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Food Expenditure and GST in New Zealand

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Author Info

  • Christopher Ball
  • John Creedy
  • Michael Ryan

    ()
    (New Zealand Treasury)

Abstract

This paper has two main aims. First, the poor targeting of a policy of zero-rating food in a goods and services tax (GST) is illustrated in a simple model where the revenue lost from zero-rating food is instead devoted to a universal transfer payment, with a larger effect on progressivity. Second, the paper investigates the welfare effects on New Zealand households of zero-rating food. The detailed effects, for a range of household types, are then investigated using Household Economic Survey data. Demand responses to consumer price changes are estimated and welfare changes, in terms of equivalent variations, are obtained. Comparisons are made across ‘clusters’, consisting of groups of households with similar characteristics. The reform is seen to produce a very small amount of progressivity in the GST, with redistribution from richer households without children to poorer households with children, and older households.

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Bibliographic Info

Paper provided by New Zealand Treasury in its series Treasury Working Paper Series with number 14/07.

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Length: 23
Date of creation: Apr 2014
Date of revision:
Handle: RePEc:nzt:nztwps:14/07

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Phone: +64-4-472 2733
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Web page: http://www.treasury.govt.nz
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Keywords: H31; I3; D11;

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References

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  1. John Creedy, 2001. "Indirect tax reform and the role of exemptions," Fiscal Studies, Institute for Fiscal Studies, Institute for Fiscal Studies, vol. 22(4), pages 457-486., December.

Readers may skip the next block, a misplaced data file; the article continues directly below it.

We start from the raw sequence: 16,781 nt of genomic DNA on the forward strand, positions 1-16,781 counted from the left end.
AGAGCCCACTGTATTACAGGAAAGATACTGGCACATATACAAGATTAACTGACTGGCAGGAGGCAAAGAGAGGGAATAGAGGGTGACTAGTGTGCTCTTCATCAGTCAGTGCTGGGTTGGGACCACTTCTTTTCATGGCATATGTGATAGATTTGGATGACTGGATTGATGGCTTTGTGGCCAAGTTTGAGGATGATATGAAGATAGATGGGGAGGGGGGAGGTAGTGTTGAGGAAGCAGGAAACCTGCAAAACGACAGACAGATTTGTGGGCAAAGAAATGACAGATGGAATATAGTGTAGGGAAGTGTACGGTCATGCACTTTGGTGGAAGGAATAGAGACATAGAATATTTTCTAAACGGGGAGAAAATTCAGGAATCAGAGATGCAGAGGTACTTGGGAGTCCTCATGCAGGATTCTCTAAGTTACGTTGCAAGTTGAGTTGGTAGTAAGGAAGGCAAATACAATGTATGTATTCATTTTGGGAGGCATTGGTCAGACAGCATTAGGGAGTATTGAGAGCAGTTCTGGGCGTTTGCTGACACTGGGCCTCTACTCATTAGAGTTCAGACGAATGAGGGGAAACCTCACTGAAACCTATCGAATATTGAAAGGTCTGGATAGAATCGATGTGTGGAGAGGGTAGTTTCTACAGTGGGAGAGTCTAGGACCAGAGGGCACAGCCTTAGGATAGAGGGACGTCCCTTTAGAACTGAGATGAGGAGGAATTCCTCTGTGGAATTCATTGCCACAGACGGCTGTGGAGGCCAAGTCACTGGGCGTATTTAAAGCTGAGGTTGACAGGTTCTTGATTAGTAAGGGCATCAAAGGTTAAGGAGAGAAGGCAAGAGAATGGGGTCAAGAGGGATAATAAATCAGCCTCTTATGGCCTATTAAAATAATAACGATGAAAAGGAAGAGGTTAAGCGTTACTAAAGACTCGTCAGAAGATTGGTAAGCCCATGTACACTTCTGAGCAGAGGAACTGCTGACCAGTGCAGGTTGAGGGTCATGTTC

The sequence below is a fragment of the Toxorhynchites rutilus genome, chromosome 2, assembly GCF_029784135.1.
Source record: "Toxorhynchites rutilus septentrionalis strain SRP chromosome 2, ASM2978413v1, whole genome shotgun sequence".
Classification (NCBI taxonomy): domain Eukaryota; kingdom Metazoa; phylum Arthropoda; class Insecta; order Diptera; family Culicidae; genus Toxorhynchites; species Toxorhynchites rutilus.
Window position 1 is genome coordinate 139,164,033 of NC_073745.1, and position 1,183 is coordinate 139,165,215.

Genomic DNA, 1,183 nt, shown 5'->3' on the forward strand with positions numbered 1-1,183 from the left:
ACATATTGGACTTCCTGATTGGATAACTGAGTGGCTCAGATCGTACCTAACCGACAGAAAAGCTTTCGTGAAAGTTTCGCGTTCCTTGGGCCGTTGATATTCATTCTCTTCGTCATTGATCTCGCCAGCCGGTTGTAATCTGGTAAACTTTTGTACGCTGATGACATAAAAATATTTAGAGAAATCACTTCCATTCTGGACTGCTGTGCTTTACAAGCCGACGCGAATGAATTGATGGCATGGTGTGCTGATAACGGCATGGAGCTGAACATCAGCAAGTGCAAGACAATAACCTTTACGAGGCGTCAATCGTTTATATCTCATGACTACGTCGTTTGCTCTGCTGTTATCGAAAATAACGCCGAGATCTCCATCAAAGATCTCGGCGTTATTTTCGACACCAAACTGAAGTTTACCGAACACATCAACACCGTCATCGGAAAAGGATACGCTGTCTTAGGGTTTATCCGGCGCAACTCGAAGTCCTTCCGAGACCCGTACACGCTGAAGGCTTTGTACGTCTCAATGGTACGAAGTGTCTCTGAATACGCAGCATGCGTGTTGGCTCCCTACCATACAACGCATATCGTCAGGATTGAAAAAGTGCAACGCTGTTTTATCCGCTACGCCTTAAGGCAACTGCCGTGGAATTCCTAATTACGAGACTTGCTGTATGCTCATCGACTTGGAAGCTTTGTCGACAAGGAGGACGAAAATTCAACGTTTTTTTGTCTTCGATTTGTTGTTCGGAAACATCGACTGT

2. John Creedy & Norman Gemmell, 2004. "The Built-In Flexibility Of Income And Consumption Taxes In New Zealand," Australian Economic Papers, Wiley Blackwell, Wiley Blackwell, vol. 43(4), pages 459-474, December.
  3. John Creedy, 1998. "Are Consumption Taxes Regressive?," Australian Economic Review, The University of Melbourne, Melbourne Institute of Applied Economic and Social Research, The University of Melbourne, Melbourne Institute of Applied Economic and Social Research, vol. 31(2), pages 107-116.
  4. Creedy, J., 1996. "Measuring the Welfare Effects of Price Changes: A Convenient Parametric Approach," Department of Economics - Working Papers Series, The University of Melbourne 536, The University of Melbourne.
  5. John Creedy, 2002. "The GST and Vertical, Horizontal and Reranking Effects of Indirect Taxation in Australia," Australian Economic Review, The University of Melbourne, Melbourne Institute of Applied Economic and Social Research, The University of Melbourne, Melbourne Institute of Applied Economic and Social Research, vol. 35(4), pages 380-390.
  6. Nicholas Stern, 1990. "Uniformity Versus Selectivity In Indirect Taxation," Economics and Politics, Wiley Blackwell, Wiley Blackwell, vol. 2(1), pages 83-108, 03.
  7. Michael Keen, 2013. "The Anatomy of the VAT," IMF Working Papers, International Monetary Fund 13/111, International Monetary Fund.
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